Once I touched down in Bahía, I felt an intense mix of familiarity and intrigue and what I can only describe as hominess, the same as I’d felt the first times I visited the Caribbean as a child and Cape Town, South Africa, as a teenager. Wary as I was of adopting yet another country as second home in the same way I had with Barbados and South Africa, the moment that I saw the gold statues of the orixas floating above the water just past the airport, I knew that this was another place I would long to call home.

– Naomi Jackson,
Falling in Love with Bahía & Brazil: On Negritude, Saudade & Surrender


I didn’t realize how similar the Philippines and Brazil socioeconomically and geopolitically. But perhaps that is the fate of developing countries whose economies and culture are constantly bombarded and influenced by the West, as colonies of imperial powers.

These writers and poets reveal the intricacies of Brazil and as always, I am grateful for their work.

To write is to be at one’s own extremity.

– João Cabral de Melo Neto

Sunday Spotlight: A Literary Brazil

Sunday Spotlight

The rhetoric of politics can be draining: it is a roller-coaster ride of hope, repudiation, alarm, back to hope, at times inspiration, and then it’s back to more repudiation, more alarm, until your realize your mind becomes a pestle, your heart an unduly mortar.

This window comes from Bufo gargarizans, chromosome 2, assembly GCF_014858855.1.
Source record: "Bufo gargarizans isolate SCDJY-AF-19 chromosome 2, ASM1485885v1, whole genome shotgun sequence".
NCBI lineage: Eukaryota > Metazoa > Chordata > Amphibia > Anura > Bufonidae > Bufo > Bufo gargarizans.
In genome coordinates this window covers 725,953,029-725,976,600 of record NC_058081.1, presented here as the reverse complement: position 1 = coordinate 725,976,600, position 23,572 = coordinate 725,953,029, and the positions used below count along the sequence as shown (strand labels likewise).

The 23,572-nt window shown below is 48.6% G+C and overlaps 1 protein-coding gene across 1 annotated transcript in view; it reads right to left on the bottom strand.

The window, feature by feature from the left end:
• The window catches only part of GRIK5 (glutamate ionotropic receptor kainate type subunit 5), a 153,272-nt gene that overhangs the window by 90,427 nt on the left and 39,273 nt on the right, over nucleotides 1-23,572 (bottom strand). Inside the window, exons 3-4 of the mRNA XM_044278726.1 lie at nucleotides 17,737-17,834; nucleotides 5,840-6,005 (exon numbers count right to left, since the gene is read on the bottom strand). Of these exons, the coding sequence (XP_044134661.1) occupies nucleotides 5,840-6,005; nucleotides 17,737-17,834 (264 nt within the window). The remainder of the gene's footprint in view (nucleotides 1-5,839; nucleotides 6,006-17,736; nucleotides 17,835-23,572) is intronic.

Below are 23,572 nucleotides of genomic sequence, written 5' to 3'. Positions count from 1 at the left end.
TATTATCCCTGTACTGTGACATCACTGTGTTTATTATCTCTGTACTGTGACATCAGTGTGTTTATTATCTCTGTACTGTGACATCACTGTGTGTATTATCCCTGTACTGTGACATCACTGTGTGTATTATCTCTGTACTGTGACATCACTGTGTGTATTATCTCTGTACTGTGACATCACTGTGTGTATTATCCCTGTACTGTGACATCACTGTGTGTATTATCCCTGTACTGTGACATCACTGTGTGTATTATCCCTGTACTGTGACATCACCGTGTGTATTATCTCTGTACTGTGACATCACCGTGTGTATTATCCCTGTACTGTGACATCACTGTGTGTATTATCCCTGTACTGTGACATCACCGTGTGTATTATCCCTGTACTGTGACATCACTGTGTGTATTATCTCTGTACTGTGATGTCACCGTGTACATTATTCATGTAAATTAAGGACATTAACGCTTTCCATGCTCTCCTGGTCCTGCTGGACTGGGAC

No wonder so many people are apathetic about politics, even if their own lives and their interests are at stake. What does it take to keep engaging?

This is even more compounded for folks like me, a wild-eyed child of the (queer) Filipino diaspora, perpetually straddling two worlds. The flourishing of one requires the sacrifice of the other. If it isn’t taken, it is forced out. One is oil, the other, water.

In the past two weeks, I’ve been a witness to three major speeches: two American presidential nominees in their respective party conventions and the first State of the Nation Address of the Philippines’s president.

From “I alone can fix it” to “We’ll fix it together,” coverage of both the Democratic and Republican conventions was nonstop. My inbox reeks of “Breaking News” alerts every time someone says something to counter the other. I’ve never been more dismayed, disillusioned with the state of party politics.

I was never for Hillary Clinton, in spite of the fact that I am a fervent women’s rights activist. What matters to me, more than her gender identity, are her political views, accomplishments and perspectives. And while her stance on social issues like abortion, immigration and access to healthcare are liberal, it’s her economic agenda that rattles, unsettles me. What do you call someone who would rather free the money, not the people?

A neoliberal.

Celebration of income inequality? Lower corporate taxes? Labor deregulation? Weakening of trade unions? Privatization of public goods and services?

And it’s no secret that whatever economic agenda the U.S. sets, it reaches the farthest corners of the world. If Hillary wins, the Trans Pacific Agreement might survive Obama’s lame duck moment of crisis.